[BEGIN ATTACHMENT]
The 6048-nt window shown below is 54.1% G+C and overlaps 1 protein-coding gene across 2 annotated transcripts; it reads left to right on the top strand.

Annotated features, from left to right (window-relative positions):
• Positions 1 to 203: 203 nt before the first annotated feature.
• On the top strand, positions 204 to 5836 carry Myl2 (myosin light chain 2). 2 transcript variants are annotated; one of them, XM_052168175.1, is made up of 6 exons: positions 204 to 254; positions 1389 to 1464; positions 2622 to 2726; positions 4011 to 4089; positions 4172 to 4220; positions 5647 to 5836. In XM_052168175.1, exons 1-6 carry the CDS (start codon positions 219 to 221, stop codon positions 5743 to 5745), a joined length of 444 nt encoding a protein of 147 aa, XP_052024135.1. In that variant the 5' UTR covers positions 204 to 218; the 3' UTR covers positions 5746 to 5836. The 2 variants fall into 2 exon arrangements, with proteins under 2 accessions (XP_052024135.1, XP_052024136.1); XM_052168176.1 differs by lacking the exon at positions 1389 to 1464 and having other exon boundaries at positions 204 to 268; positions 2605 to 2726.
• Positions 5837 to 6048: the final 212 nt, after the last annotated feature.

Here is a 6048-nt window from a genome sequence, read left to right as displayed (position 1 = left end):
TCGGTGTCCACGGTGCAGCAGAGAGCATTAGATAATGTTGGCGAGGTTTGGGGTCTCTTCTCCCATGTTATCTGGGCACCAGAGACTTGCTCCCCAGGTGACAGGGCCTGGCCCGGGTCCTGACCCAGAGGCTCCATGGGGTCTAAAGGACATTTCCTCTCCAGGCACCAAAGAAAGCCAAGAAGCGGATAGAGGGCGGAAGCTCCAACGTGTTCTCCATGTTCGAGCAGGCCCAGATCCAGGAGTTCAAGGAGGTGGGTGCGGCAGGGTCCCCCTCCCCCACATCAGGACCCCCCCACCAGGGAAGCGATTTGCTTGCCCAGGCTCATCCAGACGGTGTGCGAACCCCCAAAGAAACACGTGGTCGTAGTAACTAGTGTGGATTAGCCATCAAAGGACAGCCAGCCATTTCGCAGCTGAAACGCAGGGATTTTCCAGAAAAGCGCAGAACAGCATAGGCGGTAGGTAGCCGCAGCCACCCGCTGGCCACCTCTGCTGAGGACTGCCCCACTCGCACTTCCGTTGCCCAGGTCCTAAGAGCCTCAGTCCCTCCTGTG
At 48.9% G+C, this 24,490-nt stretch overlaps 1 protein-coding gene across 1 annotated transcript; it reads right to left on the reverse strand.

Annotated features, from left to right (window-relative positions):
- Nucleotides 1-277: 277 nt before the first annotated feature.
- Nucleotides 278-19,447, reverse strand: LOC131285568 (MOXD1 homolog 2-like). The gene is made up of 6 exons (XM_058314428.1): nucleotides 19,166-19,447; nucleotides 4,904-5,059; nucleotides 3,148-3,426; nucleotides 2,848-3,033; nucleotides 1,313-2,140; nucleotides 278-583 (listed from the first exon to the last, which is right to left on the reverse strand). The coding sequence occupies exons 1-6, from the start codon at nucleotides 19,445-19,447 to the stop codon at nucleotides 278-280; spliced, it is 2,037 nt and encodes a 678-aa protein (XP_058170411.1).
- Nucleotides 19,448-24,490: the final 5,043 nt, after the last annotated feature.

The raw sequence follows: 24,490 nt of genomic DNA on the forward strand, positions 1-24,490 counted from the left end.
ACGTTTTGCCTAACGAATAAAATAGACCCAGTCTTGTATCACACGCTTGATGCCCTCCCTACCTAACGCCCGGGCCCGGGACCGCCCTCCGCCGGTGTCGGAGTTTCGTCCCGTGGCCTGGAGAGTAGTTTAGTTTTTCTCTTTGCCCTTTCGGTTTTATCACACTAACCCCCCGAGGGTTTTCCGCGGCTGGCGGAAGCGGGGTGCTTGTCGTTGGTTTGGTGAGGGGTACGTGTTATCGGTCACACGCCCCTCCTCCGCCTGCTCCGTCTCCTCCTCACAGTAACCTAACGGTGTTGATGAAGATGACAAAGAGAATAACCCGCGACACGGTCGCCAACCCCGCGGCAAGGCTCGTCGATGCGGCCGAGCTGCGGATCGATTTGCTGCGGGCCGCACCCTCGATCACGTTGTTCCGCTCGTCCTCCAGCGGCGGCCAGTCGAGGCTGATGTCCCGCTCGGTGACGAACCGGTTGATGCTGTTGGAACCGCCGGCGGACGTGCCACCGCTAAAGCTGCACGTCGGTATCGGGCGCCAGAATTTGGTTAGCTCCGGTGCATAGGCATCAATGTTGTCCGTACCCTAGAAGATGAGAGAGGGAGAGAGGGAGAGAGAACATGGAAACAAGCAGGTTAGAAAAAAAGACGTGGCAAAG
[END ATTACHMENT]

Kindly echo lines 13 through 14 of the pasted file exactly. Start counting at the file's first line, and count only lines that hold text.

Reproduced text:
The raw sequence follows: 24,490 nt of genomic DNA on the forward strand, positions 1-24,490 counted from the left end.
ACGTTTTGCCTAACGAATAAAATAGACCCAGTCTTGTATCACACGCTTGATGCCCTCCCTACCTAACGCCCGGGCCCGGGACCGCCCTCCGCCGGTGTCGGAGTTTCGTCCCGTGGCCTGGAGAGTAGTTTAGTTTTTCTCTTTGCCCTTTCGGTTTTATCACACTAACCCCCCGAGGGTTTTCCGCGGCTGGCGGAAGCGGGGTGCTTGTCGTTGGTTTGGTGAGGGGTACGTGTTATCGGTCACACGCCCCTCCTCCGCCTGCTCCGTCTCCTCCTCACAGTAACCTAACGGTGTTGATGAAGATGACAAAGAGAATAACCCGCGACACGGTCGCCAACCCCGCGGCAAGGCTCGTCGATGCGGCCGAGCTGCGGATCGATTTGCTGCGGGCCGCACCCTCGATCACGTTGTTCCGCTCGTCCTCCAGCGGCGGCCAGTCGAGGCTGATGTCCCGCTCGGTGACGAACCGGTTGATGCTGTTGGAACCGCCGGCGGACGTGCCACCGCTAAAGCTGCACGTCGGTATCGGGCGCCAGAATTTGGTTAGCTCCGGTGCATAGGCATCAATGTTGTCCGTACCCTAGAAGATGAGAGAGGGAGAGAGGGAGAGAGAACATGGAAACAAGCAGGTTAGAAAAAAAGACGTGGCAAAG